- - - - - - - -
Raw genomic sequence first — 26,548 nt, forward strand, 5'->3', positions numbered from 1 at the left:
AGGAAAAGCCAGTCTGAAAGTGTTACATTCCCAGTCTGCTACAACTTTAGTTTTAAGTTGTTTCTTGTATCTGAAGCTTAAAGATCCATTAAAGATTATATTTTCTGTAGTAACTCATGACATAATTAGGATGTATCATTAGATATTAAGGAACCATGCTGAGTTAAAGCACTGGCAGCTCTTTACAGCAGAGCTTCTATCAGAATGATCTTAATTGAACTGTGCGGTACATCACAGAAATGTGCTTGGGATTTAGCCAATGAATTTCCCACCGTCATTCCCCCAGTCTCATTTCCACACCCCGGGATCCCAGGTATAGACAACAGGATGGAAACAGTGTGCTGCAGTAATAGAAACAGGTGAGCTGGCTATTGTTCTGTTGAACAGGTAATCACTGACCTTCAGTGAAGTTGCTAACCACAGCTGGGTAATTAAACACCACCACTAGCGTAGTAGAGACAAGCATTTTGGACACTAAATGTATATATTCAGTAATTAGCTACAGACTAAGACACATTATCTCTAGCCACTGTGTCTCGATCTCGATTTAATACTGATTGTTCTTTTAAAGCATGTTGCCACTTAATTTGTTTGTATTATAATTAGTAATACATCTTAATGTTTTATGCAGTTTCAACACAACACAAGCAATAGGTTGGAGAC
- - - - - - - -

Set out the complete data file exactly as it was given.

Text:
Raw genomic sequence first — 26,548 nt, forward strand, 5'->3', positions numbered from 1 at the left:
AGGAAAAGCCAGTCTGAAAGTGTTACATTCCCAGTCTGCTACAACTTTAGTTTTAAGTTGTTTCTTGTATCTGAAGCTTAAAGATCCATTAAAGATTATATTTTCTGTAGTAACTCATGACATAATTAGGATGTATCATTAGATATTAAGGAACCATGCTGAGTTAAAGCACTGGCAGCTCTTTACAGCAGAGCTTCTATCAGAATGATCTTAATTGAACTGTGCGGTACATCACAGAAATGTGCTTGGGATTTAGCCAATGAATTTCCCACCGTCATTCCCCCAGTCTCATTTCCACACCCCGGGATCCCAGGTATAGACAACAGGATGGAAACAGTGTGCTGCAGTAATAGAAACAGGTGAGCTGGCTATTGTTCTGTTGAACAGGTAATCACTGACCTTCAGTGAAGTTGCTAACCACAGCTGGGTAATTAAACACCACCACTAGCGTAGTAGAGACAAGCATTTTGGACACTAAATGTATATATTCAGTAATTAGCTACAGACTAAGACACATTATCTCTAGCCACTGTGTCTCGATCTCGATTTAATACTGATTGTTCTTTTAAAGCATGTTGCCACTTAATTTGTTTGTATTATAATTAGTAATACATCTTAATGTTTTATGCAGTTTCAACACAACACAAGCAATAGGTTGGAGAC